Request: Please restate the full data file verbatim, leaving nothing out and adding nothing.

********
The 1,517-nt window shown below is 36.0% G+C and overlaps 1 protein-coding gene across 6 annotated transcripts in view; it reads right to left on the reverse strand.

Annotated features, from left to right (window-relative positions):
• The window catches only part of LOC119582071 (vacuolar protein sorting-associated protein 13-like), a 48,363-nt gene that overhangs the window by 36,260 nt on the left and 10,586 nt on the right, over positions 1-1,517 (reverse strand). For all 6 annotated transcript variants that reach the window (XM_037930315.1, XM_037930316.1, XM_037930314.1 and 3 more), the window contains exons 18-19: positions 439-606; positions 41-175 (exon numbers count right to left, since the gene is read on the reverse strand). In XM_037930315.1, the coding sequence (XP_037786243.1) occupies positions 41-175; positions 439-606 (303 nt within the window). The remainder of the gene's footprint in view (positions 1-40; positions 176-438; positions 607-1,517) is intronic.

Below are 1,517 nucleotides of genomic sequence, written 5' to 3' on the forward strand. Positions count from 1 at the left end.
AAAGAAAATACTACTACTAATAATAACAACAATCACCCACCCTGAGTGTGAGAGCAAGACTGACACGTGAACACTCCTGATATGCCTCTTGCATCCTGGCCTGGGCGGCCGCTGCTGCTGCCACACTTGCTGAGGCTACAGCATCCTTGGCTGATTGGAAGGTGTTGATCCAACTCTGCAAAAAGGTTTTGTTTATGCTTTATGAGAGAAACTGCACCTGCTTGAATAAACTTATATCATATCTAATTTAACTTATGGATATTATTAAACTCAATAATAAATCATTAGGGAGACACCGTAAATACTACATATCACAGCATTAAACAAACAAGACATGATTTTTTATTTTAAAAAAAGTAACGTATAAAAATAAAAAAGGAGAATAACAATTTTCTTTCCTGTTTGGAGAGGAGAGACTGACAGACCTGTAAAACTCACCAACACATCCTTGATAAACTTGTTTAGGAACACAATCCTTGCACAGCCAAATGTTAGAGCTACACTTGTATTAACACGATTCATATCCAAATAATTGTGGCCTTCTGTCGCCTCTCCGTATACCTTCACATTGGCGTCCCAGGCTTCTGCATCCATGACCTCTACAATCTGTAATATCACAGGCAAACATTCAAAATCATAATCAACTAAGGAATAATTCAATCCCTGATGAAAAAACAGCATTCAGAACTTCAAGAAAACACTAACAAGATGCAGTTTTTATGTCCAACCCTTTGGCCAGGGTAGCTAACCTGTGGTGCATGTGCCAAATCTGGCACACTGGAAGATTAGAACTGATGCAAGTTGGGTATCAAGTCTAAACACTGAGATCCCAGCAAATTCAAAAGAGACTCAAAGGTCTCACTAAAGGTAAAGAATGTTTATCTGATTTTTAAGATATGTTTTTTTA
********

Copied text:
The 1,517-nt window shown below is 36.0% G+C and overlaps 1 protein-coding gene across 6 annotated transcripts in view; it reads right to left on the reverse strand.

Annotated features, from left to right (window-relative positions):
• The window catches only part of LOC119582071 (vacuolar protein sorting-associated protein 13-like), a 48,363-nt gene that overhangs the window by 36,260 nt on the left and 10,586 nt on the right, over positions 1-1,517 (reverse strand). For all 6 annotated transcript variants that reach the window (XM_037930315.1, XM_037930316.1, XM_037930314.1 and 3 more), the window contains exons 18-19: positions 439-606; positions 41-175 (exon numbers count right to left, since the gene is read on the reverse strand). In XM_037930315.1, the coding sequence (XP_037786243.1) occupies positions 41-175; positions 439-606 (303 nt within the window). The remainder of the gene's footprint in view (positions 1-40; positions 176-438; positions 607-1,517) is intronic.

Below are 1,517 nucleotides of genomic sequence, written 5' to 3' on the forward strand. Positions count from 1 at the left end.
AAAGAAAATACTACTACTAATAATAACAACAATCACCCACCCTGAGTGTGAGAGCAAGACTGACACGTGAACACTCCTGATATGCCTCTTGCATCCTGGCCTGGGCGGCCGCTGCTGCTGCCACACTTGCTGAGGCTACAGCATCCTTGGCTGATTGGAAGGTGTTGATCCAACTCTGCAAAAAGGTTTTGTTTATGCTTTATGAGAGAAACTGCACCTGCTTGAATAAACTTATATCATATCTAATTTAACTTATGGATATTATTAAACTCAATAATAAATCATTAGGGAGACACCGTAAATACTACATATCACAGCATTAAACAAACAAGACATGATTTTTTATTTTAAAAAAAGTAACGTATAAAAATAAAAAAGGAGAATAACAATTTTCTTTCCTGTTTGGAGAGGAGAGACTGACAGACCTGTAAAACTCACCAACACATCCTTGATAAACTTGTTTAGGAACACAATCCTTGCACAGCCAAATGTTAGAGCTACACTTGTATTAACACGATTCATATCCAAATAATTGTGGCCTTCTGTCGCCTCTCCGTATACCTTCACATTGGCGTCCCAGGCTTCTGCATCCATGACCTCTACAATCTGTAATATCACAGGCAAACATTCAAAATCATAATCAACTAAGGAATAATTCAATCCCTGATGAAAAAACAGCATTCAGAACTTCAAGAAAACACTAACAAGATGCAGTTTTTATGTCCAACCCTTTGGCCAGGGTAGCTAACCTGTGGTGCATGTGCCAAATCTGGCACACTGGAAGATTAGAACTGATGCAAGTTGGGTATCAAGTCTAAACACTGAGATCCCAGCAAATTCAAAAGAGACTCAAAGGTCTCACTAAAGGTAAAGAATGTTTATCTGATTTTTAAGATATGTTTTTTTA